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Those Jeffries Boys is a 'character special', and it follows chronologically from Two By Two (Season Six), but as always, I'm trying to write in enough back story for the novel to stand alone (as far as is possible with a series), whilst at the same time not including so much back story as to set existing readers' eyes rolling.
Who are Those Jeffries Boys?
Readers of HBTC will already know Andy and Dan Jeffries very well. Tall, dark and handsome (of course), they're the younger two of three brothers. Prior to Season Six, their older brother Mike only appears occasionally - usually not on page, and rarely in a good light, because, as his brothers would tell you, he is a knob.
OK, so here's the deal.
I write 'British' stories with 'British' characters (or 'painfully British', as a recent reviewer put it). Let me clarify this - again. I am English. That's different to British, and, in fact, most of what is touted as 'Britishness' makes me feel ashamed of the cultural heritage you wrongly attempt to impose, so if you're trying to cause offence, keep on calling me 'British'. I guarantee it's far more painful to me than the presence of radio plays and other cultural artefacts in my writing appear to be to some readers. If you want to show some respect for my identity, then get it right. I'm English. Specifically, Northern English. Does that matter? By heck, it does.
|Fish and Chips by George Hodan|
That said, I do write about characters from other parts of the United Kingdom of England, Scotland, Wales and Northern Ireland, and no, thank you, I don't wish to get into a debate about the (un)happiness of that union. (See previous concerns regarding 'Britishness'.)
The Jeffries brothers are Northern English, too, hence, Mike is...a knob. See 'UK - offensive' on this page if you don't know what that means: http://dictionary.cambridge.org/dictionary/english/knob
Now, the thing is, one might read the story of these three men and see elements of that 'Britishness' I maligned above and think I've been and gone and contradicted myself. No doubt at times, Mike, Andy and Dan portray aspects of our culture that I utterly despise (well, perhaps, not Andy...). They are, when all is said and done, white, English, upper-working-class, heterosexual men who enjoy a game of footy and a pint with the lads. They're materialistic and not the kind to take offence at being (wrongly) referred to as British. They may even be proud of it. They may also, at times, say or do things that would be considered -ist (sexist being the most notable), and it would be unrealistic for me to write them in any other way.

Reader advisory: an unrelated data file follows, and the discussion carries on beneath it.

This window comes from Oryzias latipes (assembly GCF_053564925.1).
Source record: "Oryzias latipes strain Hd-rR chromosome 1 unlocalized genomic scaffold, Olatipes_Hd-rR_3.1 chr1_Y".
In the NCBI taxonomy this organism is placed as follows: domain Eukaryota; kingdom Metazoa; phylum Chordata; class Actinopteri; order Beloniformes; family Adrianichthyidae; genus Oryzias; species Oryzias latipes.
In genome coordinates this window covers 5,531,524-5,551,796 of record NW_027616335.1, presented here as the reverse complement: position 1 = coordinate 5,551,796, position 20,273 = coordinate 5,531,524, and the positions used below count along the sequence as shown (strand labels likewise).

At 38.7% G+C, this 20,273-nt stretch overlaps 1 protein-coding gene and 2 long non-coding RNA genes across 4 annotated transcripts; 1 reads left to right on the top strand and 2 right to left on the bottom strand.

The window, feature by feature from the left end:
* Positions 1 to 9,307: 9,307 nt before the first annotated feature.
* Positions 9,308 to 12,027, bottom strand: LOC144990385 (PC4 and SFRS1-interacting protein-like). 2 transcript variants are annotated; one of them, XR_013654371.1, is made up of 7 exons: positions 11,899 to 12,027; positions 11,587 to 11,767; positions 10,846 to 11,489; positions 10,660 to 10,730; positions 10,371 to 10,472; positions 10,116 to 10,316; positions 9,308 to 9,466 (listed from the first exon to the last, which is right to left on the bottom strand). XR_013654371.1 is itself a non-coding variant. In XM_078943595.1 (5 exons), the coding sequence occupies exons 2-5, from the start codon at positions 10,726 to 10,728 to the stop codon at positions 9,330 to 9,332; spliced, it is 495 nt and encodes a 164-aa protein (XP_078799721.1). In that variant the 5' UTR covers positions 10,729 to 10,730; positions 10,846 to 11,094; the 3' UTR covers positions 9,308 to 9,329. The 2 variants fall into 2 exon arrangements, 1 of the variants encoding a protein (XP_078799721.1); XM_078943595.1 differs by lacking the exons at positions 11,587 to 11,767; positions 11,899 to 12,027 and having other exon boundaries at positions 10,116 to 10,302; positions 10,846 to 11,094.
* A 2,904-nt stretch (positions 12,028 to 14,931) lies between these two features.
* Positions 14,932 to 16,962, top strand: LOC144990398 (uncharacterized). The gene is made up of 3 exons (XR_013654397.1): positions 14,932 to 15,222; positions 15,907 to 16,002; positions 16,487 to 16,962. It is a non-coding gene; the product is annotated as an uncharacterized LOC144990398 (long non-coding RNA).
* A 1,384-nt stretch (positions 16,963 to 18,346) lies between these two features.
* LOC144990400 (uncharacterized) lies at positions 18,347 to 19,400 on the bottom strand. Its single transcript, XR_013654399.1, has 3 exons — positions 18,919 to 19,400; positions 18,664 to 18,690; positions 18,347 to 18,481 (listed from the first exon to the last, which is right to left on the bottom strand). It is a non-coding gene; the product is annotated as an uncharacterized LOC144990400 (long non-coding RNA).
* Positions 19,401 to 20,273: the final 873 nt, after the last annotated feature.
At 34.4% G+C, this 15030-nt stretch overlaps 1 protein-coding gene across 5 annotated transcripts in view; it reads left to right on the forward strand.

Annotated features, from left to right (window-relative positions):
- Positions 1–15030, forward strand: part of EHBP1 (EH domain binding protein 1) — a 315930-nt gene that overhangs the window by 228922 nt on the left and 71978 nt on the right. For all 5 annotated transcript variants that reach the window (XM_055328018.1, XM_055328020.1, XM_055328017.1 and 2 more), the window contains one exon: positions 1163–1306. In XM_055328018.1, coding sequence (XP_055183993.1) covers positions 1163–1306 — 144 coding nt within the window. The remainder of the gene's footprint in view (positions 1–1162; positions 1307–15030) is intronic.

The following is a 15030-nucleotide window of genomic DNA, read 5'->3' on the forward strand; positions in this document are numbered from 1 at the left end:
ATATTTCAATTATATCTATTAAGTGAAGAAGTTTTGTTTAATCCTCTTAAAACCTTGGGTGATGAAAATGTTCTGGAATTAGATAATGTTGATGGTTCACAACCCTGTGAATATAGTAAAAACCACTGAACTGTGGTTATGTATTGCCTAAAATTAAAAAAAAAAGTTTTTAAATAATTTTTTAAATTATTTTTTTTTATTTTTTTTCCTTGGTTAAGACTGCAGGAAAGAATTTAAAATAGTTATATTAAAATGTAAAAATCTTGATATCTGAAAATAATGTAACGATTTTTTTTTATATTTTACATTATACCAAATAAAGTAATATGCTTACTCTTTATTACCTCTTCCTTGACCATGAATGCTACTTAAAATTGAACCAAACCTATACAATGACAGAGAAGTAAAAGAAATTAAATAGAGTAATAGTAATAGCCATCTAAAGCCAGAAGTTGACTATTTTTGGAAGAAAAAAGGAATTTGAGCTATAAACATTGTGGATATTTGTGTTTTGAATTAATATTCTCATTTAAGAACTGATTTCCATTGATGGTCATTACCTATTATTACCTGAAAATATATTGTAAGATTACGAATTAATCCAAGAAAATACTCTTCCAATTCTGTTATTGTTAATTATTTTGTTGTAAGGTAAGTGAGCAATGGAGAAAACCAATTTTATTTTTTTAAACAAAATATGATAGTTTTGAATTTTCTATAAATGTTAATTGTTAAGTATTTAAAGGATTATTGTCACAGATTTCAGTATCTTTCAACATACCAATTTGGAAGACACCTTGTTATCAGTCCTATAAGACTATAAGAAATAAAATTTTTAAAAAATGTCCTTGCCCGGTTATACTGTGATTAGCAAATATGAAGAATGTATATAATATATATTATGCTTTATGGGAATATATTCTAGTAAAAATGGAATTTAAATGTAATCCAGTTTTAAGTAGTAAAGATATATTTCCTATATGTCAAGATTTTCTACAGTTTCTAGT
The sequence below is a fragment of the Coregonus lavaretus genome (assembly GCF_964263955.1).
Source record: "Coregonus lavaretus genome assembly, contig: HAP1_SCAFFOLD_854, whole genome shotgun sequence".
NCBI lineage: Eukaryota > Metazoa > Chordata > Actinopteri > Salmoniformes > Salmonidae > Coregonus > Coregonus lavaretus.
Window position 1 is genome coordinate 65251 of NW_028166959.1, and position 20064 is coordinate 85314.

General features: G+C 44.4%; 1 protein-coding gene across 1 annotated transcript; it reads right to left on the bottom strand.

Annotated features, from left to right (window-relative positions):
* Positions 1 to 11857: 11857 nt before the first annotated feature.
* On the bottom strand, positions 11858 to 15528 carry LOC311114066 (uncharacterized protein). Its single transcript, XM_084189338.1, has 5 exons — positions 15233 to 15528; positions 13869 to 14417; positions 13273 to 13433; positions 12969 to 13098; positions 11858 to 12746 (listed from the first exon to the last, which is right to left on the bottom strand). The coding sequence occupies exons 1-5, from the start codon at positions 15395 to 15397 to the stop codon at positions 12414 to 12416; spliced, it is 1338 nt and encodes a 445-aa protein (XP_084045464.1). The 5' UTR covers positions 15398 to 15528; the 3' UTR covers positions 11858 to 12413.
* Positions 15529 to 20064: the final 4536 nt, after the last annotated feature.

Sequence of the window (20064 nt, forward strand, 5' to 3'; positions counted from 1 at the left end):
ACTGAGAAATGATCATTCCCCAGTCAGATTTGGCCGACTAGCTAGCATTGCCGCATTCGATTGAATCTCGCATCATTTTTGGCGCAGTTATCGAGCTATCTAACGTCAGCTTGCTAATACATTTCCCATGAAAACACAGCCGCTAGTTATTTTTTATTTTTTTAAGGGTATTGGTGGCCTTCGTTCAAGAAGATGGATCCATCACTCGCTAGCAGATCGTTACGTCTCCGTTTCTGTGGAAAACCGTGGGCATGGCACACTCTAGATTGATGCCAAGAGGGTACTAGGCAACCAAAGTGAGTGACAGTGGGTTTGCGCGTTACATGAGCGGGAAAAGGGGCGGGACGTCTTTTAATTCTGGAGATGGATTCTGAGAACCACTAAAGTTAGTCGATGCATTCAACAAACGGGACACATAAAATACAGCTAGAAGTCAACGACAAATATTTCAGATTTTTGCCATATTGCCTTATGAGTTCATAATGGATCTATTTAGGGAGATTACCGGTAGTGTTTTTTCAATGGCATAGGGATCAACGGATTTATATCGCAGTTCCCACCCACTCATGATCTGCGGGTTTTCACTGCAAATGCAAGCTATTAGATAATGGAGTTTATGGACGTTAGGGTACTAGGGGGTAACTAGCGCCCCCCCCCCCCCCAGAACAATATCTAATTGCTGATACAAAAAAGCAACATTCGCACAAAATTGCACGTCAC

|English Soccer by Dawn Hudson|
That's enough preamble.
Three brothers: doting dads, dealing with the everyday challenges of fatherhood.
Following the imprisonment of his ex-girlfriend, Mike Jeffries has one priority: his six-month-old daughter, Bethan. Between caring for her and being a self-employed painter and decorator, he's already got enough on his plate, without his sisters-in-law insisting he's ready to date again. Now Bethan's grandmother intends to fight him for custody, and Mike's not sure he can rise to it.
Always up for an adventure, Andy Jeffries has finally found the perfect challenge: keeping the woman he loves satisfied and raising their twin daughters, Rosie and Sorsha. The problem is everyone else thinks he needs more, and dealing with his brothers' trials and tribulations means he's getting it, whether he wants it or not.
Dan Jeffries is about to become a father for the second time, and he's terrified, not that he's the kind of man to admit it. But after the premature birth of his daughter, Shu, he's taking no chances until his son is safely delivered into this world, which means putting a hold on his hunt for the perfect family home. However, the house he wants comes with a very big price tag, and not of the monetary kind.